Fungal disease spurs bat population decline throughout Wisconsin

May 1, 2019

Sauk Prairie used to be home to 200-300 bats that used the area as a maternity site to raise young before they learned to fly. Today there are 30.

The decline in population is not isolated to Sauk Prairie. A mine in Grant County saw its bat population peak at over 1,200 bats. This year there were eight.

These population declines are being seen throughout Wisconsin, and throughout North America as a whole. The cause is a fungal disease known as white-nose syndrome, which has affected 33 states and seven Canadian provinces.

It was first noticed in the United States and North America in 2006, at a popular cave in New York state.

“It’s believed that it was an invasive species that was brought over inadvertently by people visiting that site,” said Wisconsin Department of Natural Resources Bat Team Lead Paul White. “It’s been in Wisconsin since 2014 (so) we’re now in our fifth year of infections.”

The fungal disease disrupts bat hibernation and often results in death by increasing exposure to the elements and depleting fat reserves.

“Bats have a strict energy budget that forces them to be underground for six to eight months while there’s no food and resources available,” White said.

During that period, bats wake up about every 15 days, but for those with White Nose Syndrome, the disruptions from hibernation are much more frequent at three to five days on average. This forces the bats to leave hibernation sites earlier and deplete energy more rapidly.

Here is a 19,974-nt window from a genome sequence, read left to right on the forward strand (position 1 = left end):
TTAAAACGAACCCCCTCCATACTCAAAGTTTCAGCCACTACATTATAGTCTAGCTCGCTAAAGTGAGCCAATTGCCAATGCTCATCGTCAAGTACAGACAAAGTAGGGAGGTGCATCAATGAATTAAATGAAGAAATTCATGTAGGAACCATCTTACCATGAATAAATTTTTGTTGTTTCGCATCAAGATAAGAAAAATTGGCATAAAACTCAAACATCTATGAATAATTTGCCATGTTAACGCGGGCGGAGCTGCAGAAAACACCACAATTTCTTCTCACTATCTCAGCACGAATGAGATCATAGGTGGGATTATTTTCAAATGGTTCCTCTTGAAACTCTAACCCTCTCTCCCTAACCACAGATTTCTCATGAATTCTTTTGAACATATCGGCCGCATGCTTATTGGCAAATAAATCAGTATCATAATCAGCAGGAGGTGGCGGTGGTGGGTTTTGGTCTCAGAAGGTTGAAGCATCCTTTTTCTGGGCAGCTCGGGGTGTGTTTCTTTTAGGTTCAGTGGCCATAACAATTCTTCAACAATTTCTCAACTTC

“Anywhere from February to March, you might see bats with White Nose Syndrome on the landscape, and they ultimately die because there aren’t any resources available and it’s much too cold,” White said.

The fungus persists long after bats are gone, which can make population recovery difficult. It thrives in cold and wet environments, exactly the kind bats need to survive the winter.

Solutions are being explored, including a vaccine, but a multifaceted approach will be necessary to adequately address the problem, White said.

“We haven’t found the silver bullet,” White said. “(The solution) is going to be a multitude of things.”

The reason some bats survive and most don’t is not immediately obvious to experts, but it is being studied.

As the primary predator of night flying insects, bats play a vital role in local ecological systems. Among other things, they maintain a necessary balance in the insect population.

“They are pretty much the wolves of the sky,” White said.

A 2011 study estimated bats save Wisconsin’s agriculture industry between $658 million and $1.5 billion every year with their penchant for devouring insects by the millions before the insects devour crops.

Without sufficient numbers of bats, more pesticides may have to be used to protect crops bats would otherwise protect naturally by preying on insects.

Wisconsin’s four species of cave-dwelling bats have been listed as threatened since 2011. The populations were beginning to stabilize at some sites prior to the arrival of white-nose syndrome, White said, but the disease wiped out that progress.

Concerned individuals can get involved to help nurture the Wisconsin bat population.

“What we need to do is encourage the roosting of bats in new places because many of the old places where they have roosted and hibernated are contaminated,” said Sauk Prairie Conservation Alliance Executive Director Charlie Luthin. “Putting up permanent bat houses on properties is one thing, not using pesticides on your yard and farm is another. Because if you kill insects, that means there are fewer insects available to the bat population.”

Completed bat houses are available for purchase at hardware stores, and the DNR offers information on how to build on on their website.

With many of the traditional roosting sites being contaminated by the deadly white-nose syndrome for the foreseeable future, bats will need new places to safely retreat for the winter.

“We’ve seen declines as much as 100%, where historically they had a couple hundred bats and now they don’t have any left,” White said.